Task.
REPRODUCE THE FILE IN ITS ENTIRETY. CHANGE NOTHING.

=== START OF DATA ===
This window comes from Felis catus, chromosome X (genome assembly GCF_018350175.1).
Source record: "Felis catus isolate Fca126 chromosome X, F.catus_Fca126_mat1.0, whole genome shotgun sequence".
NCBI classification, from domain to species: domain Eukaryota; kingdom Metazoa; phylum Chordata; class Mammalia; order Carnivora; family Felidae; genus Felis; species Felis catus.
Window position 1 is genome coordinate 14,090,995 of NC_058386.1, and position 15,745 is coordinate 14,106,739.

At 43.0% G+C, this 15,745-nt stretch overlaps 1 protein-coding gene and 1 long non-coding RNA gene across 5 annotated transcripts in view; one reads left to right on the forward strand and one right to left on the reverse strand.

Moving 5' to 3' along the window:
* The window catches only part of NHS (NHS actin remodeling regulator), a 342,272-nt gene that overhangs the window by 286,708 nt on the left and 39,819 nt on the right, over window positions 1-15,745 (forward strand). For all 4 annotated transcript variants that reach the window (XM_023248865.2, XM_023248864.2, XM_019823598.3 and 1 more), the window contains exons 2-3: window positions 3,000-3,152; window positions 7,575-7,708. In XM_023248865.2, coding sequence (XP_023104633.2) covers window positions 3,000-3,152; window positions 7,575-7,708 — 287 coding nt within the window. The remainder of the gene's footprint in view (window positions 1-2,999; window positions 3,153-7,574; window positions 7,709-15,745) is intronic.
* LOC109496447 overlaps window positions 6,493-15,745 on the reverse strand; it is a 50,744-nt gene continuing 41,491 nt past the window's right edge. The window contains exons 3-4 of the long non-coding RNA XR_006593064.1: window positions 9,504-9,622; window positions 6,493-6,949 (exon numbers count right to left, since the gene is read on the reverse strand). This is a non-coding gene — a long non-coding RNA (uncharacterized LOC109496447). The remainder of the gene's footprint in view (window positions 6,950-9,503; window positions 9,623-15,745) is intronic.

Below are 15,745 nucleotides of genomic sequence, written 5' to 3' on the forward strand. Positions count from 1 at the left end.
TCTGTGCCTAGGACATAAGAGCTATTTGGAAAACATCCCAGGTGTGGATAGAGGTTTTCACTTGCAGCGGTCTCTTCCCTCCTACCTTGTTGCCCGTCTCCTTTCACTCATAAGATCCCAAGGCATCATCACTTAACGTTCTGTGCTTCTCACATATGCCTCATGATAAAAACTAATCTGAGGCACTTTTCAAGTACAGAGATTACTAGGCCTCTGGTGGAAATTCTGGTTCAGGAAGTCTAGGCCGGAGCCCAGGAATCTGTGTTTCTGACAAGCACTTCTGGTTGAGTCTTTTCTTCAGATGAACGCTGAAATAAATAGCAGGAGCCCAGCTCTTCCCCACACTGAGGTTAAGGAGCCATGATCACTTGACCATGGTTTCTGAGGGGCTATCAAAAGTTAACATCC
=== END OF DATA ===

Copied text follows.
This window comes from Felis catus, chromosome X (genome assembly GCF_018350175.1).
Source record: "Felis catus isolate Fca126 chromosome X, F.catus_Fca126_mat1.0, whole genome shotgun sequence".
NCBI classification, from domain to species: domain Eukaryota; kingdom Metazoa; phylum Chordata; class Mammalia; order Carnivora; family Felidae; genus Felis; species Felis catus.
Window position 1 is genome coordinate 14,090,995 of NC_058386.1, and position 15,745 is coordinate 14,106,739.

At 43.0% G+C, this 15,745-nt stretch overlaps 1 protein-coding gene and 1 long non-coding RNA gene across 5 annotated transcripts in view; one reads left to right on the forward strand and one right to left on the reverse strand.

Moving 5' to 3' along the window:
* The window catches only part of NHS (NHS actin remodeling regulator), a 342,272-nt gene that overhangs the window by 286,708 nt on the left and 39,819 nt on the right, over window positions 1-15,745 (forward strand). For all 4 annotated transcript variants that reach the window (XM_023248865.2, XM_023248864.2, XM_019823598.3 and 1 more), the window contains exons 2-3: window positions 3,000-3,152; window positions 7,575-7,708. In XM_023248865.2, coding sequence (XP_023104633.2) covers window positions 3,000-3,152; window positions 7,575-7,708 — 287 coding nt within the window. The remainder of the gene's footprint in view (window positions 1-2,999; window positions 3,153-7,574; window positions 7,709-15,745) is intronic.
* LOC109496447 overlaps window positions 6,493-15,745 on the reverse strand; it is a 50,744-nt gene continuing 41,491 nt past the window's right edge. The window contains exons 3-4 of the long non-coding RNA XR_006593064.1: window positions 9,504-9,622; window positions 6,493-6,949 (exon numbers count right to left, since the gene is read on the reverse strand). This is a non-coding gene — a long non-coding RNA (uncharacterized LOC109496447). The remainder of the gene's footprint in view (window positions 6,950-9,503; window positions 9,623-15,745) is intronic.

Below are 15,745 nucleotides of genomic sequence, written 5' to 3' on the forward strand. Positions count from 1 at the left end.
TCTGTGCCTAGGACATAAGAGCTATTTGGAAAACATCCCAGGTGTGGATAGAGGTTTTCACTTGCAGCGGTCTCTTCCCTCCTACCTTGTTGCCCGTCTCCTTTCACTCATAAGATCCCAAGGCATCATCACTTAACGTTCTGTGCTTCTCACATATGCCTCATGATAAAAACTAATCTGAGGCACTTTTCAAGTACAGAGATTACTAGGCCTCTGGTGGAAATTCTGGTTCAGGAAGTCTAGGCCGGAGCCCAGGAATCTGTGTTTCTGACAAGCACTTCTGGTTGAGTCTTTTCTTCAGATGAACGCTGAAATAAATAGCAGGAGCCCAGCTCTTCCCCACACTGAGGTTAAGGAGCCATGATCACTTGACCATGGTTTCTGAGGGGCTATCAAAAGTTAACATCC